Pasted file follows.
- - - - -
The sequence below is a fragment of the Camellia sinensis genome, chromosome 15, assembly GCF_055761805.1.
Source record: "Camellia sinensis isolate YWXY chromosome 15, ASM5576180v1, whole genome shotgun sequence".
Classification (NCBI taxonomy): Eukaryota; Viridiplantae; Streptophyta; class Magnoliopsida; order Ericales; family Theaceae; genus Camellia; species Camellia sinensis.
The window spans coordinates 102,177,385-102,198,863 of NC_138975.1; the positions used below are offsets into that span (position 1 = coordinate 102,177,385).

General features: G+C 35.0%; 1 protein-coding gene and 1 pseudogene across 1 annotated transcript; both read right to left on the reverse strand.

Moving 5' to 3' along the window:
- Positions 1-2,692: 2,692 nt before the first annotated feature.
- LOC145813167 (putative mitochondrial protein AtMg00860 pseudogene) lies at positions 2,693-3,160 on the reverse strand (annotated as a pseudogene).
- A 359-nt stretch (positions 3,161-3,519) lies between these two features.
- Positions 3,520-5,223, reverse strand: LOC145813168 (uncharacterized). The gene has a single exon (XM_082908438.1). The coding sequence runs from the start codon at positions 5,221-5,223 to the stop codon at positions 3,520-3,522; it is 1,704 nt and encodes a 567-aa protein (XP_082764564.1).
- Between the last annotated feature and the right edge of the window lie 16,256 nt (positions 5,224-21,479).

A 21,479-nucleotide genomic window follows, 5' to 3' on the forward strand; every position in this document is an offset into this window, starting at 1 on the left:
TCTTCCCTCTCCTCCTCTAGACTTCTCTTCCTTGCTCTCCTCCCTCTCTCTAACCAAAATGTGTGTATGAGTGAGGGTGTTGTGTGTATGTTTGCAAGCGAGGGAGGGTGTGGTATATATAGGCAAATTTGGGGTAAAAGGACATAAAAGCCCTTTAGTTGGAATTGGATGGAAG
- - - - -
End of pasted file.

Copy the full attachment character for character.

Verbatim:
The sequence below is a fragment of the Camellia sinensis genome, chromosome 15, assembly GCF_055761805.1.
Source record: "Camellia sinensis isolate YWXY chromosome 15, ASM5576180v1, whole genome shotgun sequence".
Classification (NCBI taxonomy): Eukaryota; Viridiplantae; Streptophyta; class Magnoliopsida; order Ericales; family Theaceae; genus Camellia; species Camellia sinensis.
The window spans coordinates 102,177,385-102,198,863 of NC_138975.1; the positions used below are offsets into that span (position 1 = coordinate 102,177,385).

General features: G+C 35.0%; 1 protein-coding gene and 1 pseudogene across 1 annotated transcript; both read right to left on the reverse strand.

Moving 5' to 3' along the window:
- Positions 1-2,692: 2,692 nt before the first annotated feature.
- LOC145813167 (putative mitochondrial protein AtMg00860 pseudogene) lies at positions 2,693-3,160 on the reverse strand (annotated as a pseudogene).
- A 359-nt stretch (positions 3,161-3,519) lies between these two features.
- Positions 3,520-5,223, reverse strand: LOC145813168 (uncharacterized). The gene has a single exon (XM_082908438.1). The coding sequence runs from the start codon at positions 5,221-5,223 to the stop codon at positions 3,520-3,522; it is 1,704 nt and encodes a 567-aa protein (XP_082764564.1).
- Between the last annotated feature and the right edge of the window lie 16,256 nt (positions 5,224-21,479).

A 21,479-nucleotide genomic window follows, 5' to 3' on the forward strand; every position in this document is an offset into this window, starting at 1 on the left:
TCTTCCCTCTCCTCCTCTAGACTTCTCTTCCTTGCTCTCCTCCCTCTCTCTAACCAAAATGTGTGTATGAGTGAGGGTGTTGTGTGTATGTTTGCAAGCGAGGGAGGGTGTGGTATATATAGGCAAATTTGGGGTAAAAGGACATAAAAGCCCTTTAGTTGGAATTGGATGGAAG